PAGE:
Human Resources. HR. It’s an industry that is elusive in understanding to many including your CEO, hiring manager or employees. Just exactly who is HR and what do they do for your business, compliance and for the employee? I’ve often said that HR has a PR problem, but in truth it’s more than that. It’s a full on branding and communication problem mainly due to the complexities of the industry.
This complexity starts with the history of HR having its roots in administration, filing, personnel and compliance for your company. HR grew out of necessity as employment laws, government requirements and other employee documentation became more complex starting with the creation and storage of employee files, OSHA documentation, I-9’s and the hiring and on boarding process of new employees. Organized HR ladies and gents were rewarded for these skills in policy writing, payroll processing and filing organization by becoming the HR Manager or Director given the size of the company.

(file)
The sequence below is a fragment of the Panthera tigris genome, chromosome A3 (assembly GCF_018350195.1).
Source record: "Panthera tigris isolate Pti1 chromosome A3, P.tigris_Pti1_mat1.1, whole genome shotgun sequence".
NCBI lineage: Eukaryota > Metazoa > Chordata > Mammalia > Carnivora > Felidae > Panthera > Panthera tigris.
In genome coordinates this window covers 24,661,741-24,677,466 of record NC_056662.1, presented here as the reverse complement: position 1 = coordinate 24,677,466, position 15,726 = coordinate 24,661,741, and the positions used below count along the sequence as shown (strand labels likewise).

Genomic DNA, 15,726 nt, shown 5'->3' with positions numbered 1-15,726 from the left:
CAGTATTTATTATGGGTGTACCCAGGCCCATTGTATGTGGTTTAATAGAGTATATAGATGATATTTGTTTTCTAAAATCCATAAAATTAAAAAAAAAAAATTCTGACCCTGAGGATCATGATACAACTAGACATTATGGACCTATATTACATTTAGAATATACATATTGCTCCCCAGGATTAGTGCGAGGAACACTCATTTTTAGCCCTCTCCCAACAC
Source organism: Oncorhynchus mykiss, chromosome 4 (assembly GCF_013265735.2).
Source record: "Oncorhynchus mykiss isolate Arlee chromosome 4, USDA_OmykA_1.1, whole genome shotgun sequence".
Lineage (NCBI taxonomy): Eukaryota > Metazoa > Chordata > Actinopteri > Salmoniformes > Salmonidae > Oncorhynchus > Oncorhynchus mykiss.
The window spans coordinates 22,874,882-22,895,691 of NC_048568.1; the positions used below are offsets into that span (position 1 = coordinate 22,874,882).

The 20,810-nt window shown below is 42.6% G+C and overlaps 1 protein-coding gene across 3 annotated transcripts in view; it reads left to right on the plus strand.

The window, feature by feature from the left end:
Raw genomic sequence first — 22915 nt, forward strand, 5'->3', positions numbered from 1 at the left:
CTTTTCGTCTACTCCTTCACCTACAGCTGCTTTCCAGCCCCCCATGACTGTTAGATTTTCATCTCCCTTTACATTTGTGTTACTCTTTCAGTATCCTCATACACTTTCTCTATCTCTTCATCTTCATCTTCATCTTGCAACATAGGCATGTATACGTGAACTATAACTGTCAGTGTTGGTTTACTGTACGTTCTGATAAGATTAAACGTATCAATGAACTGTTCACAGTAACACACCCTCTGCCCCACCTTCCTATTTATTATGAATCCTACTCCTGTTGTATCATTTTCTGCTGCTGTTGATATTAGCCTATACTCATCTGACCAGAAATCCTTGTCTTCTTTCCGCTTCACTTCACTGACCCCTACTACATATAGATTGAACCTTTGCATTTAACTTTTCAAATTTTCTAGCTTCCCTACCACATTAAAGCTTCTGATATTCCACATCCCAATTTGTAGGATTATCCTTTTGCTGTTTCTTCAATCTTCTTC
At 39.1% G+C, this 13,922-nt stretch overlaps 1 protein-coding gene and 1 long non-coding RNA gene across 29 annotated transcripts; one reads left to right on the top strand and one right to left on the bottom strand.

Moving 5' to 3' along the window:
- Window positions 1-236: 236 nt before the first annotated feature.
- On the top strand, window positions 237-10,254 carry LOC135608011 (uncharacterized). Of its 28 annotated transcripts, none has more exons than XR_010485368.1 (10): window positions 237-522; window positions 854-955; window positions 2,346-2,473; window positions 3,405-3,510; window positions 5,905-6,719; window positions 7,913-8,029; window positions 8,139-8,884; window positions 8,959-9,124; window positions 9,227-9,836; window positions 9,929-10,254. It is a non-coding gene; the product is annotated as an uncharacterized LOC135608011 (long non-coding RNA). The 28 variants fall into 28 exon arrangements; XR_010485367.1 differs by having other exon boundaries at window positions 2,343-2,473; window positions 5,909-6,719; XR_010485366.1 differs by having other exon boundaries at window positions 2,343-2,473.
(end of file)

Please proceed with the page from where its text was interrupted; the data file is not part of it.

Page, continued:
The ROI of HR as a Business Partner
As HR grew in it’s complexity becoming more involved in business forecasting, establishing business ROI and executing progress that could be directly tied to future and current business success, so evolved the role of the HR professional into something more than it ever intended to be. We are strategic business partners forcibly involved in the success of organizations evaluating not just hiring, firing and traditional hiring advisory roles but so much more. This is where the HR ROI Scale developed by Paul Kearns (seen below) comes into play.
Job titles, responsibilities, business involvement and other factors make HR an interesting and challenging career to work and play. A lonely yet noble profession, it’s not uncommon for HR professionals to have little to no friends of work social life due to the complexities the industry brings. Thursdays happy hour work drinking buddy could be the subject of Friday’s termination meeting, and HR doesn’t like being seen as favoriting employees or silly little things like feelings getting in the way of being the voice of reason at your company.
Understanding Job Descriptions & Responsibilities in HR